In an obituary, Pola Gauguin [son of Paul Gauguin and a painter and art critic of the time] wrote that as an artist, Harald Sohlberg was alone and forgotten: “A name which was famous in its day.” Now that Sohlberg was dead, Gauguin thought, “the coldness which he helped surround it with, will thaw.” Sohlberg’s isolation was partly the tragic result of his wholehearted endorsement of the myth of genius as formulated by Romanticism and adopted by the Symbolists. Like Munch, he was obsessively preoccupied with denying that the influence of other contemporary artists had been important to him. He dissociated himself from the discussion about where he belonged in the history of art, relegating the origins of his artistic awakening outside of art to his own psyche.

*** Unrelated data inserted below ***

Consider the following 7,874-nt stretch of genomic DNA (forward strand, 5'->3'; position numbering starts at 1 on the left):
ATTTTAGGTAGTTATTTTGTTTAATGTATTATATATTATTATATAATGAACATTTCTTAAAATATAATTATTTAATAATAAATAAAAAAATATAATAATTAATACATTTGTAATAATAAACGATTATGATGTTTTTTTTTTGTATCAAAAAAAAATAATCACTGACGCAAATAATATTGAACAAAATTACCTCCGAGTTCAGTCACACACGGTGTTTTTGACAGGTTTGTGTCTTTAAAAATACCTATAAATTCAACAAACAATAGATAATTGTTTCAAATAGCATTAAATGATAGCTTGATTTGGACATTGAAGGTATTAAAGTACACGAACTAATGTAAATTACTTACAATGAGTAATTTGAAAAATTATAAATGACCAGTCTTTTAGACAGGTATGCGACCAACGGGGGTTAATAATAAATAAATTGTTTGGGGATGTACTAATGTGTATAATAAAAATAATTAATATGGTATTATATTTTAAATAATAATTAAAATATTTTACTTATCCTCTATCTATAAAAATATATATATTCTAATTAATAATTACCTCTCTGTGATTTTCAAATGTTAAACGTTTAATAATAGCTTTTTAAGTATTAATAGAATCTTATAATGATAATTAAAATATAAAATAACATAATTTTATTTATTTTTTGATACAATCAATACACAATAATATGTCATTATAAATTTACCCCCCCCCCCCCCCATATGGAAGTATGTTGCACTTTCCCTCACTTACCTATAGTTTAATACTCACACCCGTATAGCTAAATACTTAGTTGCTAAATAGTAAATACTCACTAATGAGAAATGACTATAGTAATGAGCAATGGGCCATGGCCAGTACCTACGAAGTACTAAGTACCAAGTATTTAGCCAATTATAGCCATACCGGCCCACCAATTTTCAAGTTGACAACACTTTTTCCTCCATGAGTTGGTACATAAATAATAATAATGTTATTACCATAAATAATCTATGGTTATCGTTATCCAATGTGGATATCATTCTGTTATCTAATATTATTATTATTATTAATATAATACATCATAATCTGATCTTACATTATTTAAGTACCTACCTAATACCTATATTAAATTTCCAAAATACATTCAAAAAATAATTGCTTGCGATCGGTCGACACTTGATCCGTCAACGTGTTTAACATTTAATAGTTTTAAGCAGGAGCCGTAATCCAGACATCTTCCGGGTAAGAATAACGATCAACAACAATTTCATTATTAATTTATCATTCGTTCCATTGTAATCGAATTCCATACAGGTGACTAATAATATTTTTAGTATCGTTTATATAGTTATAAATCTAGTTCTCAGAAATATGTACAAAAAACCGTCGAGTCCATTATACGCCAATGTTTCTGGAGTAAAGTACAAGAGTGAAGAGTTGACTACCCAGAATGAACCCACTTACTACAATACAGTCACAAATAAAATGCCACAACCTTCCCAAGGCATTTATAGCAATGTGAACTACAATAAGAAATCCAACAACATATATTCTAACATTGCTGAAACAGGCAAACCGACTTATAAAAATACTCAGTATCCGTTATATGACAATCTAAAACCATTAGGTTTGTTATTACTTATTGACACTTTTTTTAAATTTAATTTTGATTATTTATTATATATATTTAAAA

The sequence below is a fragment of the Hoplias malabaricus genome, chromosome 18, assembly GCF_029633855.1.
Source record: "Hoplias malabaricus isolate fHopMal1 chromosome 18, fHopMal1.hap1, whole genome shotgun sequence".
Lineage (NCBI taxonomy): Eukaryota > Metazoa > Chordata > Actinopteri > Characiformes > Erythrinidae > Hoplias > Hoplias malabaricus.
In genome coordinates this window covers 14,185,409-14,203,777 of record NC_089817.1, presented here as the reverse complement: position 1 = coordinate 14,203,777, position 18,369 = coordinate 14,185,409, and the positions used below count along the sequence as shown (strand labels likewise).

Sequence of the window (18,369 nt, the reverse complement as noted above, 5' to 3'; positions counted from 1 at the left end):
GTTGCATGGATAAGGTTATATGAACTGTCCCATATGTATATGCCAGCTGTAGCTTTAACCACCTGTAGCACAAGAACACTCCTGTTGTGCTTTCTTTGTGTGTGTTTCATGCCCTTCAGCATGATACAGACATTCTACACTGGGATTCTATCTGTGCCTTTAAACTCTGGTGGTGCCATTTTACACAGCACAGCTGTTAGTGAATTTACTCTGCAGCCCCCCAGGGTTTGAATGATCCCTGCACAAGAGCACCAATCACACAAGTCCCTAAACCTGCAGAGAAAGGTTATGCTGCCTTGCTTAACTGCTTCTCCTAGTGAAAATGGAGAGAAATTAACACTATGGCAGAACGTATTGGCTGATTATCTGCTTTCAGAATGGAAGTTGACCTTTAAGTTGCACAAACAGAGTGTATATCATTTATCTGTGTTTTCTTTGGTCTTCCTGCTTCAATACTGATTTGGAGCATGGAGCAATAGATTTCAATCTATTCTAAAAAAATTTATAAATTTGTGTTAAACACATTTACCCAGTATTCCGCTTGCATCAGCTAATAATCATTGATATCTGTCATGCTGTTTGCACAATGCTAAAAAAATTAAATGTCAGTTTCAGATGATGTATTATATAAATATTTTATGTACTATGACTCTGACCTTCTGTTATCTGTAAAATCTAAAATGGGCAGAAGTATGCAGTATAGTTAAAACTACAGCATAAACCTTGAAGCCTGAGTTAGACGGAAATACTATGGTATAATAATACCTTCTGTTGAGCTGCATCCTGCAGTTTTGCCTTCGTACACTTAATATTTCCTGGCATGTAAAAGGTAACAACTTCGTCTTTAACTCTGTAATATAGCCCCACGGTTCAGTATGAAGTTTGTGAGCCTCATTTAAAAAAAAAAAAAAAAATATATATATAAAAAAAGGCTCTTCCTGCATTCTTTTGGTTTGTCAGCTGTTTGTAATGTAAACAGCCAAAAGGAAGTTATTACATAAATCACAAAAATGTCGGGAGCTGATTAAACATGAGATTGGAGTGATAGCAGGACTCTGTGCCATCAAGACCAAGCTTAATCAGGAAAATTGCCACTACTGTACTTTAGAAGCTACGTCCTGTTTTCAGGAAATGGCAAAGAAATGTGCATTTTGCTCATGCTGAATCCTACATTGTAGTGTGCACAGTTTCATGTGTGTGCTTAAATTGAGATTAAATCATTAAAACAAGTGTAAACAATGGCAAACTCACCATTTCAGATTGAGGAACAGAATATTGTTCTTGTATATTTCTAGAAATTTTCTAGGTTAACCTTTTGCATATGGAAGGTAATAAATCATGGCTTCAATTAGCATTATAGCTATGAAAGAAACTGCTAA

Sohlberg wrote that his form sprang forth subconsciously from his first awareness of the landscape. The difference in texture of the sky and earth gave him a sense of standing on a heavy and firm planet gazing out into boundless space. He attributed the simple forms and great lines of his pictures to this first awareness of the landscape. The point of departure was the personal experience. Thus, the artist’s experience of his subject preceded the picture. Sohlberg was preoccupied with the concrete local landscape that surrounded him and his emotional reaction to it. The place, in itself, was charged with meaning. For this reason, where he sought his subjects was important. He experienced the landscape in Norway as nature in strong and intense moods and gave form to the echoes of these moods in his mind. He agreed with many of his generation who, taking their point of departure in Andreas Aubert’s writings about Norwegian art, were of the opinion that there existed distinctive, Nordic colors, clear and strong colors created by the clear, intense light of the North. Once artists realized this, it would be possible for an independent Nordic art to develop. Sohlberg believed that, along with the unique construction of the Nordic landscape, local color ought to result in a style of its own. Experience and interpretation of nature determined the choice of colors. For Sohlberg, the main color should assemble the picture and be as strong as possible.